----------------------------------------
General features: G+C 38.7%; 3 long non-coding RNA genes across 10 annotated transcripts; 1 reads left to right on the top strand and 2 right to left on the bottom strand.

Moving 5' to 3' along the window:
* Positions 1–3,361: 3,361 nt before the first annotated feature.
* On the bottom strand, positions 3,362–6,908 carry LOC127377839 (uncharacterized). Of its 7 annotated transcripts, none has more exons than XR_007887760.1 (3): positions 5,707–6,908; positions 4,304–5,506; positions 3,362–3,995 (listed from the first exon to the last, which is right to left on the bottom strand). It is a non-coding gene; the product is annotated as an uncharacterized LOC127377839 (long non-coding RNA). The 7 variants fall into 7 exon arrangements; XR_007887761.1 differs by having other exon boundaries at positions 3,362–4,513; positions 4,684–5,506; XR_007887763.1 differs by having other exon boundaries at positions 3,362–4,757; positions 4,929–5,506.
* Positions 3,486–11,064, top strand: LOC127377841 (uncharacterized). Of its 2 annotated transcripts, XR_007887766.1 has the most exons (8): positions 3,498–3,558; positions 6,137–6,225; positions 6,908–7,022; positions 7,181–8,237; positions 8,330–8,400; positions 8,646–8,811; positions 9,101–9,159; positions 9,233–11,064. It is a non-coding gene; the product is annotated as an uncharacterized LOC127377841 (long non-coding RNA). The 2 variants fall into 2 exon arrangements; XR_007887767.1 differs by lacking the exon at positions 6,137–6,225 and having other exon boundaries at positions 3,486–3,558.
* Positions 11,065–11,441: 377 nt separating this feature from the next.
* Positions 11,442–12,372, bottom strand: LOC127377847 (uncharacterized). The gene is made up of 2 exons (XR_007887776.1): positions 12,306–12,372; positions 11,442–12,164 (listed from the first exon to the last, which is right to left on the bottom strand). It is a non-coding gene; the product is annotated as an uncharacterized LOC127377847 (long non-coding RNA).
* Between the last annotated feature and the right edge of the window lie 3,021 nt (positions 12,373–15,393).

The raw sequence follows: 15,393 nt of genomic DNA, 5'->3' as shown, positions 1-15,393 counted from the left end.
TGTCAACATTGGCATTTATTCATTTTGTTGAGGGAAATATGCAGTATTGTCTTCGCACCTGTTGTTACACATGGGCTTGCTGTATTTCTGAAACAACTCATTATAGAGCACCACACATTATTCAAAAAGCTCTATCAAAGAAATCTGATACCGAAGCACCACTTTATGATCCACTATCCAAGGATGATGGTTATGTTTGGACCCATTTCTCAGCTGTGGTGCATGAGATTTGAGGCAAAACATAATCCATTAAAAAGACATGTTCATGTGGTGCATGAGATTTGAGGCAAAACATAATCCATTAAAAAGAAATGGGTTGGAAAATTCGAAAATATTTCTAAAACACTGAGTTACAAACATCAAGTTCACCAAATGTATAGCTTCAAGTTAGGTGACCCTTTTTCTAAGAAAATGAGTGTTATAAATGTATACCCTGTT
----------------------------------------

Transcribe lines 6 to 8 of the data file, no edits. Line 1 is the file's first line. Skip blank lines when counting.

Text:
* Positions 11,065–11,441: 377 nt separating this feature from the next.
* Positions 11,442–12,372, bottom strand: LOC127377847 (uncharacterized). The gene is made up of 2 exons (XR_007887776.1): positions 12,306–12,372; positions 11,442–12,164 (listed from the first exon to the last, which is right to left on the bottom strand). It is a non-coding gene; the product is annotated as an uncharacterized LOC127377847 (long non-coding RNA).
* Between the last annotated feature and the right edge of the window lie 3,021 nt (positions 12,373–15,393).